Cuomo eyes $100M for housing
“Affordable housing is a crisis. Homelessness is growing,” Gov. Andrew Cuomo said in his State of the State address. Cuomo announced that he would put an additional $100 million into affordable housing. The investment — culled from federal Hurricane Sandy recovery funds — would go toward building and preserving 3,000 affordable housing units in multi-family developments. This is in addition to the $1 billion House NY initiative he introduced last year to create and preserve 14,300 affordable housing units. The new investment will follow the model used by House NY, which provides funding to organizations involved in low-cost housing development. The governor said in a statement the new construction should also help create more than 3,500 construction jobs.
NYU mulls next move on expansion
New York University appeared ready to go ahead with at least part of its planned expansion in Greenwich Village, despite a ruling that opponents interpreted as halting the construction. Manhattan State Supreme Court Judge Donna Mills ruled that NYU would either have to scale back the $6 million, 1.9 million-square-foot project, or seek state approval to proceed, because it calls for using three parcels of city parkland. The decision came in a lawsuit that pegged neighborhood residents against the university, which has earned the reputation as the biggest developer in downtown Manhattan. The university called the ruling “very positive,” because the judge did not vacate the City Council’s land-use approval. The school thinks it will still be able to move forward with its plans to build a 1 million square-foot building on the site of its current gym because it owns the property. It said it will review the decision to decide the impact of the ruling and determine its next legal steps. Neighborhood groups threatened to go back to court, should the school continue any part of its plan. NYU has previously been forced to reduce the size of the “Zipper Building” by 20 percent.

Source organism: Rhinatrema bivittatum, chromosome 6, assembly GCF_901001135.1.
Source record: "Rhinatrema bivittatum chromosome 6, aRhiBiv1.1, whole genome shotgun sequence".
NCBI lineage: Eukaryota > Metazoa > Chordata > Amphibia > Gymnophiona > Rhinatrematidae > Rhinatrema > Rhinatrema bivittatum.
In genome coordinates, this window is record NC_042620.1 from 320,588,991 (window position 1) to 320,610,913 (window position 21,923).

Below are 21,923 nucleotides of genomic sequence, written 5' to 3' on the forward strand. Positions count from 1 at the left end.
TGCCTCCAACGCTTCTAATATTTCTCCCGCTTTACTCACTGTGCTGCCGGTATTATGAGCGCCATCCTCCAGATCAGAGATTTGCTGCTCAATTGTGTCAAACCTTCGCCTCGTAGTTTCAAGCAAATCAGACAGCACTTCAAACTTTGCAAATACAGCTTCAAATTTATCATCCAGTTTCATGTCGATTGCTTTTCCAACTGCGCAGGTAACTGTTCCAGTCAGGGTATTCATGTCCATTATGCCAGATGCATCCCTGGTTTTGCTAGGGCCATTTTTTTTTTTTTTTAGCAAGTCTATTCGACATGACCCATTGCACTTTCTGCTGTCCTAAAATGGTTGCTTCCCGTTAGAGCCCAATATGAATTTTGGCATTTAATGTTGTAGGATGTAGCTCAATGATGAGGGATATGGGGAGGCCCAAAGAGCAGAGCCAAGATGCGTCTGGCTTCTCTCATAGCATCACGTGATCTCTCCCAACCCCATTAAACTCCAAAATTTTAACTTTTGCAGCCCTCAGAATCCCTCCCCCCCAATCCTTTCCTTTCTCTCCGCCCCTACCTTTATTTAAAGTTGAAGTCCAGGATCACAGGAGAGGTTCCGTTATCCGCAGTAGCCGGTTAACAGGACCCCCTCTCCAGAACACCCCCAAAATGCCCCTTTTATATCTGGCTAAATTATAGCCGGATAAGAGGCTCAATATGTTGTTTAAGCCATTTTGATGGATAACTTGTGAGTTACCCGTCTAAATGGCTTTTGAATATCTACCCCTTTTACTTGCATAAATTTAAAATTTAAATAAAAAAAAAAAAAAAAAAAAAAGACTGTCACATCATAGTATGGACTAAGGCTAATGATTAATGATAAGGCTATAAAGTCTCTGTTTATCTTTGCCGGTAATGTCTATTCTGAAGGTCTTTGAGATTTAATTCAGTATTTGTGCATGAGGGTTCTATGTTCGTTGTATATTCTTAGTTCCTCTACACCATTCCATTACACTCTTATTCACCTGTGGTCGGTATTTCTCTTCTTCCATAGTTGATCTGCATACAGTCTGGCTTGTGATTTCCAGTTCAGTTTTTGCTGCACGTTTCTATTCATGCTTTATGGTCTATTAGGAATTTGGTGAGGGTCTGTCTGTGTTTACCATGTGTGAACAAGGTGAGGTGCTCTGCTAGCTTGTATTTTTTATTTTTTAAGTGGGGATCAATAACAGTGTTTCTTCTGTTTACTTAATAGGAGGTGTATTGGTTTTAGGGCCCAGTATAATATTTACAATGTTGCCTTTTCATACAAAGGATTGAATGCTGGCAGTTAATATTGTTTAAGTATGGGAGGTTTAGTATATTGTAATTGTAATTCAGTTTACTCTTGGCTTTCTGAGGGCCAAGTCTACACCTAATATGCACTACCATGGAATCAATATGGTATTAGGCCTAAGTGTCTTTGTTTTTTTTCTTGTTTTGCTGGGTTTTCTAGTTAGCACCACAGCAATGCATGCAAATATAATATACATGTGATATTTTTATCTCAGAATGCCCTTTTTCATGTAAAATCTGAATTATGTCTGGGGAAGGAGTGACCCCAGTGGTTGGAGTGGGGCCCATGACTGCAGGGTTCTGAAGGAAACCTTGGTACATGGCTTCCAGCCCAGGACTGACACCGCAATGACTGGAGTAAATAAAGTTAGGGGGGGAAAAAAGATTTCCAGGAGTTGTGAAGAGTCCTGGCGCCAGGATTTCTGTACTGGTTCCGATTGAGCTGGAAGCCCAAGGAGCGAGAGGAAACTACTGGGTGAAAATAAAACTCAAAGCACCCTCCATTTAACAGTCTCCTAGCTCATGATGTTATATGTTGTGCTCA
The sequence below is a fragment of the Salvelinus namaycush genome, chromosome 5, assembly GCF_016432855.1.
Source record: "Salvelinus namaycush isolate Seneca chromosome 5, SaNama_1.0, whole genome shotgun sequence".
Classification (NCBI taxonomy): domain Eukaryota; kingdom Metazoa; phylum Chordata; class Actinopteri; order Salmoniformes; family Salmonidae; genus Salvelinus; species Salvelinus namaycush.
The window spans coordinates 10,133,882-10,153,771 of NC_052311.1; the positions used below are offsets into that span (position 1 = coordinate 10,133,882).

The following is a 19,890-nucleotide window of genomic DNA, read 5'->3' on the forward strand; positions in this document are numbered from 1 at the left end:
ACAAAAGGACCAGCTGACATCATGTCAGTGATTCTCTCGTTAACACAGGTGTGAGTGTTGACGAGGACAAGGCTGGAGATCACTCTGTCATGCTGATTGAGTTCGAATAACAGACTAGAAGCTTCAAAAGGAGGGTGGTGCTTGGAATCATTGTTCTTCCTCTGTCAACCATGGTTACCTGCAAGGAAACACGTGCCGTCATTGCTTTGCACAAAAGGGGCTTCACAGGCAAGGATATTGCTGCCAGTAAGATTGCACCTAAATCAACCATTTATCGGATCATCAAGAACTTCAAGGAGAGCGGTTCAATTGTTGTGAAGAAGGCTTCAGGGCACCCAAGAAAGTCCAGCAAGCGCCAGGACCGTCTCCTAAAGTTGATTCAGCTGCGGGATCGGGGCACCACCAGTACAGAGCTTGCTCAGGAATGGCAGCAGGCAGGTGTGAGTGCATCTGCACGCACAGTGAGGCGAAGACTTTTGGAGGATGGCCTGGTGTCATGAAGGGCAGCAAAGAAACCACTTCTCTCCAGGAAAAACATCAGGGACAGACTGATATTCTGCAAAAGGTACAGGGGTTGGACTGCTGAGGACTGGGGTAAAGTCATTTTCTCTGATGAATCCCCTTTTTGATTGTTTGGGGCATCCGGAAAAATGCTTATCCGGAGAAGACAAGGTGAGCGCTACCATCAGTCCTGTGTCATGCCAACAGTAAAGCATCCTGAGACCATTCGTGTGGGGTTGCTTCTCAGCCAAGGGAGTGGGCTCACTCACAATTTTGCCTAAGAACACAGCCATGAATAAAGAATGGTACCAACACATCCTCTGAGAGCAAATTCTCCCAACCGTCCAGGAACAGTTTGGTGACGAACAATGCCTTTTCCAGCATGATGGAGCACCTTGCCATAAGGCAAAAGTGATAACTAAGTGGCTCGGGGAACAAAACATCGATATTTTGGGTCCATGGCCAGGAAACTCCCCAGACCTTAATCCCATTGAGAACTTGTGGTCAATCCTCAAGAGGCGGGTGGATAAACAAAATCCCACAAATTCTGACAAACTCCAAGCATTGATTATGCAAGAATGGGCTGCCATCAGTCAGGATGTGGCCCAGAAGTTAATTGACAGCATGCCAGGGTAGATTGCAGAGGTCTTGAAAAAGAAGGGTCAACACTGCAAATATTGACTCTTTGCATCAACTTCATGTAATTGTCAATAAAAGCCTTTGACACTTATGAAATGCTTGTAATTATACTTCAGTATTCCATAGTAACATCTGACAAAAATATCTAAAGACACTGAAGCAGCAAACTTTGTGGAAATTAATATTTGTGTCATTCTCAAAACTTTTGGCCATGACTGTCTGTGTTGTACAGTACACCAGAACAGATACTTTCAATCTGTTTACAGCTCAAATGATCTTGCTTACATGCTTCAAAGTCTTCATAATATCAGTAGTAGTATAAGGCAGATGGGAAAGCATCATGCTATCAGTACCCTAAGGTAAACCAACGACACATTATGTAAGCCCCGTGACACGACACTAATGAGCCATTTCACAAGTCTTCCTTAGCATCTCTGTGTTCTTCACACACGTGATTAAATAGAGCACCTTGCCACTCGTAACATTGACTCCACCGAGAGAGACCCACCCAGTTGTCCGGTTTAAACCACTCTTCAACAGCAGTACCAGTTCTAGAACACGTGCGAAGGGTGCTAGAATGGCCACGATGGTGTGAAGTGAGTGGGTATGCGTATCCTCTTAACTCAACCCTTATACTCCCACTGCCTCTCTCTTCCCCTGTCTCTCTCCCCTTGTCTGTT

Fed lending rules tighten standards
New federal lending rules designed to lower the risk of default kicked in on Jan. 11. These “qualified mortgage” requirements are part of the Dodd-Frank Act, the federal banking regulation reform enacted two years ago in response to the financial crisis. The rules require lenders to document a borrower’s ability to repay a loan by scrutinizing income and debt. Lenders must also confirm a debt-to-income ratio of no more than 43 percent, The New York Times reported. Some in the industry are concerned that the rules will make it more difficult for low-income borrowers to qualify for mortgages, in addition to increasing the cost of jumbo loans (see full story here).
Bitcoin sparks legal controversy
The state Department of Financial Services plans to examine the legality of Bitcoin, the virtual currency designed to keep monetary transactions apart from government control by way of a peer-to-peer payment system. Since its launch in 2009, Bitcoin gained popularity with a number of small businesses, and more recently found a home at Bond New York. But ambiguity over how to categorize the cryptocurrency — whether it should be considered a capital asset or a commodity — has generated questions over whether it merits the formation of new rules. The IRS also is also looking into the matter, Forbes reported.